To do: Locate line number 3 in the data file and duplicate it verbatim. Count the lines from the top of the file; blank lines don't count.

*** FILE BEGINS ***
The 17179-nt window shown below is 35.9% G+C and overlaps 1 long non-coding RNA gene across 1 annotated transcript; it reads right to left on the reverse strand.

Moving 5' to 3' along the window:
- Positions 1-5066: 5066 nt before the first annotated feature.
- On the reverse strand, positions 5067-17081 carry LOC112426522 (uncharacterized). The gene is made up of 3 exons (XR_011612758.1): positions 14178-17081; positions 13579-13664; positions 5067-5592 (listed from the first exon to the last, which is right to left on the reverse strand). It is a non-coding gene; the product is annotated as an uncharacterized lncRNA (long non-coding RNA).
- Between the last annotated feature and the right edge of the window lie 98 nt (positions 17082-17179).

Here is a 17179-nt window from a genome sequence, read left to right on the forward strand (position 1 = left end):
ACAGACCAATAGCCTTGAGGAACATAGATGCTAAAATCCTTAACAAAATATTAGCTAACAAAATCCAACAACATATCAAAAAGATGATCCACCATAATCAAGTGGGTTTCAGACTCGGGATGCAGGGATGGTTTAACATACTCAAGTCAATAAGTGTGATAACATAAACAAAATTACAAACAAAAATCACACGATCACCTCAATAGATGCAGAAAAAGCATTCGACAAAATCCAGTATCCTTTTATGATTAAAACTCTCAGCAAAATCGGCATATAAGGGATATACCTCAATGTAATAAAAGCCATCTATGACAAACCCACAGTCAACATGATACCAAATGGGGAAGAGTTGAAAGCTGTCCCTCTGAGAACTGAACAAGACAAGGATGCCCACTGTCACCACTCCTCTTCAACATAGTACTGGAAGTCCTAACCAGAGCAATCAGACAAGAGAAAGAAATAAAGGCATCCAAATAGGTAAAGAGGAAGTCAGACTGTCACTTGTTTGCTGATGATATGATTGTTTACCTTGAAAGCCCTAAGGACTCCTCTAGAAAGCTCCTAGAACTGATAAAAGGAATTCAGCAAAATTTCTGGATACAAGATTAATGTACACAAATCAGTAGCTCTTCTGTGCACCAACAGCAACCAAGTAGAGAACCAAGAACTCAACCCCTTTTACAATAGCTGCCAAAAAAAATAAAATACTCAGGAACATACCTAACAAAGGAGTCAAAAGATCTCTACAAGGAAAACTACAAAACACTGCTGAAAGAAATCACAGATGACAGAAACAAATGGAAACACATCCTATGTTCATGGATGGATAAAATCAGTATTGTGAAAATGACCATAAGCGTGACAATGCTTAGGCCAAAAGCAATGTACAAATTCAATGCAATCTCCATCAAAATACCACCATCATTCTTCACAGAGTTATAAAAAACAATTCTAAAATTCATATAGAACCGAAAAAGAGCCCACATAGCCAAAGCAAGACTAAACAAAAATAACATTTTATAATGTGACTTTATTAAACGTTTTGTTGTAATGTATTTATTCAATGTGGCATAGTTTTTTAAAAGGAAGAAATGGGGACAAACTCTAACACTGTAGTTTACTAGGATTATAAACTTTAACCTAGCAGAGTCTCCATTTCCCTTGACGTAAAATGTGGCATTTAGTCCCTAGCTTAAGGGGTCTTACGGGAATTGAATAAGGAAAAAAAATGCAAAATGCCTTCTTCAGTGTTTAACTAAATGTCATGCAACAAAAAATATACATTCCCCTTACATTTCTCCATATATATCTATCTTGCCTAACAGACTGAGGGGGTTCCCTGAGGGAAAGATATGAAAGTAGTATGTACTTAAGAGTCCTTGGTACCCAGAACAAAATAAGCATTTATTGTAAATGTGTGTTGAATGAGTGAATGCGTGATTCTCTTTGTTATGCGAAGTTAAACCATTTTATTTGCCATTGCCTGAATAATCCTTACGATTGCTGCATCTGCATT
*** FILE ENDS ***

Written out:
- Positions 1-5066: 5066 nt before the first annotated feature.